Press release: Climate Justice Taranaki vindicated by the Advertising Standard Authority

08/03/2018

Three months after Climate Justice Taranaki (CJT) filed its complaint on the Petroleum Exploration and Production Association (PEPANZ)’s seismic survey website, the Advertising Standard Authority (ASA) announced its Decision today. Read the rest of this entry »

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Press Release: Ocean Killers: OMV, Schlumberger, Amazon Warrior

01/02/2018

“In the last 42 days, the seismic survey ship ‘Amazon Warrior’ has been forced to stop 28 times according to reports from iwi marine mammal observers onboard because the ship has come too close to whales, dolphins or seals.” said Climate Justice Taranaki spokesperson Emily Bailey. “That’s threatened or endangered species in harm’s way every one and a half days in OMV and Schlumberger’s irresponsible pursuit of oil”.

amazonwarrior 01-24-18 at 09.52 AM

Photo: The Amazon Warrior’s path of destruction, from Google Earth KMZ

“Climate Justice Taranaki fully supports the actions of Greenpeace protectors who locked on to the Amazon Warrior’s support ship yesterday in Port Taranaki. We have a proud history of civil disobedience by brave people who are willing to stand up for what’s right. Schlumberger and OMV should be ashamed of their backward operations at a time when our seas are dying and climate chaos has begun.”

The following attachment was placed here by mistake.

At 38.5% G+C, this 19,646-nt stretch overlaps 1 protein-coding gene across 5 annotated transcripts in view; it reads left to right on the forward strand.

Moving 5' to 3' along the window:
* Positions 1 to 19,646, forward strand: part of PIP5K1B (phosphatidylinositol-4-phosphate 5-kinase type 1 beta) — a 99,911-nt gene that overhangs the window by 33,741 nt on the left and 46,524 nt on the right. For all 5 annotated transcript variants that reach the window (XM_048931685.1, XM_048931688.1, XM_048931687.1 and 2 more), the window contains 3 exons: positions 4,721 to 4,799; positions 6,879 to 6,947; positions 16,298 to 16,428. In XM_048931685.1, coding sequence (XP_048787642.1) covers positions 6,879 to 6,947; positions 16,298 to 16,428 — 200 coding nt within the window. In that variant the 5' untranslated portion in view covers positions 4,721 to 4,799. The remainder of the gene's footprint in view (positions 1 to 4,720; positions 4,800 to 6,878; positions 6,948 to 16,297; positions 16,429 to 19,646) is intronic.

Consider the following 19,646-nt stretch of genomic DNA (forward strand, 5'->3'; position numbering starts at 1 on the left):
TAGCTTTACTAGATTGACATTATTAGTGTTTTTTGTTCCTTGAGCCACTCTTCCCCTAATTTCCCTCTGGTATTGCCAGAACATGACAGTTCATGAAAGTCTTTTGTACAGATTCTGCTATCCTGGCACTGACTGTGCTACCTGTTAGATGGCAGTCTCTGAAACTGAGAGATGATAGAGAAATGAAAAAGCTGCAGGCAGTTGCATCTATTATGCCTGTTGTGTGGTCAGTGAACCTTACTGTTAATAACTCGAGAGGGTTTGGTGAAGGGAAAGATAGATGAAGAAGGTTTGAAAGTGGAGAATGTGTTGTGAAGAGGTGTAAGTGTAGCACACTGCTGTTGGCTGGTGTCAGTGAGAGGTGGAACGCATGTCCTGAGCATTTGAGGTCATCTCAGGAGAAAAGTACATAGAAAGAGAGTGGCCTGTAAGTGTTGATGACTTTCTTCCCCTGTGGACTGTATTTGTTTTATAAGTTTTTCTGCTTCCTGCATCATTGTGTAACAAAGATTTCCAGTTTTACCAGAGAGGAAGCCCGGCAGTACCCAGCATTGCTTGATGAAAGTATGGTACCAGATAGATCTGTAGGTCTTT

“New research has proven seismic blasting kills off zooplankton and krill out to at least 1.2 kilometres from every hydrophone trailed behind the survey ships. These tiny animals underpin whole ocean productivity and are why the Southern Taranki Bight provides important feeding and nursery grounds or migration corridors for some 36 cetacean species including critically endangered Maui dolphins and endangered Blue Whales. It is part of one of the two most biodiverse areas in the world – and a hotspot for commercial and recreational fishers.”

“Together with the Cook Strait, the South Taranaki Bight is also an internationally recognised Important Bird Area, identified by Forest and Bird. Research on our ‘At risk-declining’ Little Blue Penguin has shown that some birds swam all the way from Marlborough to feed in the South Taranaki Bight. A new study on the breeding endangered African Penguin revealed a strong avoidance of their preferred foraging ground during seismic blasting, affecting their reproductive success.”